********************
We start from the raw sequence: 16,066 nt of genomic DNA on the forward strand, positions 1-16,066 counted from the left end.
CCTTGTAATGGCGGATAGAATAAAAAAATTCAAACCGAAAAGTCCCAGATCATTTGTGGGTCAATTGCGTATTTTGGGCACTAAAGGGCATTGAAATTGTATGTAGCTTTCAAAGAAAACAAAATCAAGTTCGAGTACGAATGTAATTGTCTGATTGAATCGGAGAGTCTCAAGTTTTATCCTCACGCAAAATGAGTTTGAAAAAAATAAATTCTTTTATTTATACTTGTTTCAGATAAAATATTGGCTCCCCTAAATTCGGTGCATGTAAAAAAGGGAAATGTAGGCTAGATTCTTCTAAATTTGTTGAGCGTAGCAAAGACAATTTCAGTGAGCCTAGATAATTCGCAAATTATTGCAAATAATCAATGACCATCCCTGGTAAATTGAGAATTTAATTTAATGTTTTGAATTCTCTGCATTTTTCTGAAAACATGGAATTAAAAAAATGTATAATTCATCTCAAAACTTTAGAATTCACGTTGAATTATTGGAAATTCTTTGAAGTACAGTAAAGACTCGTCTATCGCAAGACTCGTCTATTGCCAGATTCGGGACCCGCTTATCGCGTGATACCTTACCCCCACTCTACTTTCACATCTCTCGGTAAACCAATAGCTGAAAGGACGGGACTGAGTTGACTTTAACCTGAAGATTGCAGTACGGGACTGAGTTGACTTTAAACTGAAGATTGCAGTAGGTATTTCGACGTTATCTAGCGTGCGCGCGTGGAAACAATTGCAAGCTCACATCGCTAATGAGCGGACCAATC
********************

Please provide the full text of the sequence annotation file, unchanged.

We start from the raw sequence: 16,066 nt of genomic DNA on the forward strand, positions 1-16,066 counted from the left end.
CCTTGTAATGGCGGATAGAATAAAAAAATTCAAACCGAAAAGTCCCAGATCATTTGTGGGTCAATTGCGTATTTTGGGCACTAAAGGGCATTGAAATTGTATGTAGCTTTCAAAGAAAACAAAATCAAGTTCGAGTACGAATGTAATTGTCTGATTGAATCGGAGAGTCTCAAGTTTTATCCTCACGCAAAATGAGTTTGAAAAAAATAAATTCTTTTATTTATACTTGTTTCAGATAAAATATTGGCTCCCCTAAATTCGGTGCATGTAAAAAAGGGAAATGTAGGCTAGATTCTTCTAAATTTGTTGAGCGTAGCAAAGACAATTTCAGTGAGCCTAGATAATTCGCAAATTATTGCAAATAATCAATGACCATCCCTGGTAAATTGAGAATTTAATTTAATGTTTTGAATTCTCTGCATTTTTCTGAAAACATGGAATTAAAAAAATGTATAATTCATCTCAAAACTTTAGAATTCACGTTGAATTATTGGAAATTCTTTGAAGTACAGTAAAGACTCGTCTATCGCAAGACTCGTCTATTGCCAGATTCGGGACCCGCTTATCGCGTGATACCTTACCCCCACTCTACTTTCACATCTCTCGGTAAACCAATAGCTGAAAGGACGGGACTGAGTTGACTTTAACCTGAAGATTGCAGTACGGGACTGAGTTGACTTTAAACTGAAGATTGCAGTAGGTATTTCGACGTTATCTAGCGTGCGCGCGTGGAAACAATTGCAAGCTCACATCGCTAATGAGCGGACCAATC